A former Thompson School District Special Education teacher is speaking out in hopes of bringing change to classrooms.
Carrie Giesler said she was beaten repeatedly by her special needs student and in return, she was let go. Giesler said the district didn't renew her contract because of the 20-page long police report she filed detailing the abuse she received in the classroom.
“I ended up with bruises bumps, bites, slaps across the face and punches in the stomach,” Giesler said.
She added the abuse could have been prevented if the district and the school had intervened. “Every time I went to somebody I got an eye roll,” she said.
Giesler told Denver7 that while working for the Thompson School District, she was moved to Turner Middle School. She was assigned to a student with autism that had violent tendencies, but had no proper restraining training and was without help from the crisis intervention team.
Colleen O’Neil with the Colorado Department of Education said the department doesn’t require schools to provide specific training or interventions. She said it’s also up to the school to decide whether to send a student to a different facility.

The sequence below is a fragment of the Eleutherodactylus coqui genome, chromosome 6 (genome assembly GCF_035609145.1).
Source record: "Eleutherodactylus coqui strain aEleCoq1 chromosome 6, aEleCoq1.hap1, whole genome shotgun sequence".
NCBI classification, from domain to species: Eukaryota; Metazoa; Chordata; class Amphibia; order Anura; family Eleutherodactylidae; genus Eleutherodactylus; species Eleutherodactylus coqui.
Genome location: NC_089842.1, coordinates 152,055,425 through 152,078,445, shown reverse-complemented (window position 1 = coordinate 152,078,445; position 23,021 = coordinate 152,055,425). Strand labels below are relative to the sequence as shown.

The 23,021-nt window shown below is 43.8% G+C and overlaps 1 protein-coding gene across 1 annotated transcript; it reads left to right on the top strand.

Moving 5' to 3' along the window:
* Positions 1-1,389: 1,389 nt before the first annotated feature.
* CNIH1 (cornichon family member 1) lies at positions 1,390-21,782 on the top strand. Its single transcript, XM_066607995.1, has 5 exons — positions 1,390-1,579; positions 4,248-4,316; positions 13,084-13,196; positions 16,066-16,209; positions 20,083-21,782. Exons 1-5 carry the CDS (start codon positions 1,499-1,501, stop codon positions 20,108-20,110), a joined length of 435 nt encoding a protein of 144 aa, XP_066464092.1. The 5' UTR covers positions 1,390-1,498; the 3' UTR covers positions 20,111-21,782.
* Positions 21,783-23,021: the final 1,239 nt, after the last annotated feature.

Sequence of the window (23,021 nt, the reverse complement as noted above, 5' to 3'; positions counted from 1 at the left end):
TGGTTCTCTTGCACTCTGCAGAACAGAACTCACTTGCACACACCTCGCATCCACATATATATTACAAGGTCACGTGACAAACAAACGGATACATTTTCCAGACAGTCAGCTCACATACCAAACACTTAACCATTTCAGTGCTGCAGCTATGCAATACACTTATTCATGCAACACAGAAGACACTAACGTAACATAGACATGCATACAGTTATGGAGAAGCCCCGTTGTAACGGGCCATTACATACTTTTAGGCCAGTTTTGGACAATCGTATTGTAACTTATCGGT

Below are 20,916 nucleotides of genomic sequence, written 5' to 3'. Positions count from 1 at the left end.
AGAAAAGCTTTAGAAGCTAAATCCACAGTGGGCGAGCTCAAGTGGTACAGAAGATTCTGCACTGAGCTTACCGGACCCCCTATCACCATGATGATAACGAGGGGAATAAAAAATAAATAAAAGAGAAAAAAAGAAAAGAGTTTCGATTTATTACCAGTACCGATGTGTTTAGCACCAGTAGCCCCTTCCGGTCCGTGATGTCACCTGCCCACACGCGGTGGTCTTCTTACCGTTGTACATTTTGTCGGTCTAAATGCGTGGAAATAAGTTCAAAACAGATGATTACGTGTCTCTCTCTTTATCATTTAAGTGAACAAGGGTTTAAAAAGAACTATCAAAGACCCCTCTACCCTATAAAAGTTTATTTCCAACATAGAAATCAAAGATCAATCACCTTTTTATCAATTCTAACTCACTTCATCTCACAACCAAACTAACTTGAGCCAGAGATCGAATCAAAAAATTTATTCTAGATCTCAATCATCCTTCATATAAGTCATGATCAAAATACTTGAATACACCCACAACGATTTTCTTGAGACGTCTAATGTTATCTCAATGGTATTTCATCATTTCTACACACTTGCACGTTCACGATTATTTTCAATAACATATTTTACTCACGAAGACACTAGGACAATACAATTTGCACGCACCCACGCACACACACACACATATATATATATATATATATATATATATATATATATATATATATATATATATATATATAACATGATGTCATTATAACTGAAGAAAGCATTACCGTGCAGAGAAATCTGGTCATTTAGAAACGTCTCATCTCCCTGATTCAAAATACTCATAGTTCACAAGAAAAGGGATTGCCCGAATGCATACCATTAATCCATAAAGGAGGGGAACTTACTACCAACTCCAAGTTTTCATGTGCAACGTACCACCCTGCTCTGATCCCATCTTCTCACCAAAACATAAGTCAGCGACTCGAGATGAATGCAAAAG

“It's a school district and school responsibility to make sure those teachers are equipped and in [a] safe environment," said O’Neil.
Giesler is hoping the Colorado Department of Change takes a closer look at the issue of little or no proper training given to teachers with violent Special Education students.
Giesler filed a lawsuit against the district seeking compensation for pain and suffering and hoping it brings about change.
“The violence with autism and other disabilities is increasing, but yet our training stays the same,” said Giesler.
Giesler is also working on reaching out to state law makers who can help pass bills that protect teachers against this type of violence as well as make it mandatory for schools to intervene.
Ronald Jung is Giesler's attorney and since the lawsuit became public, more teachers have reached out to him with similar cases.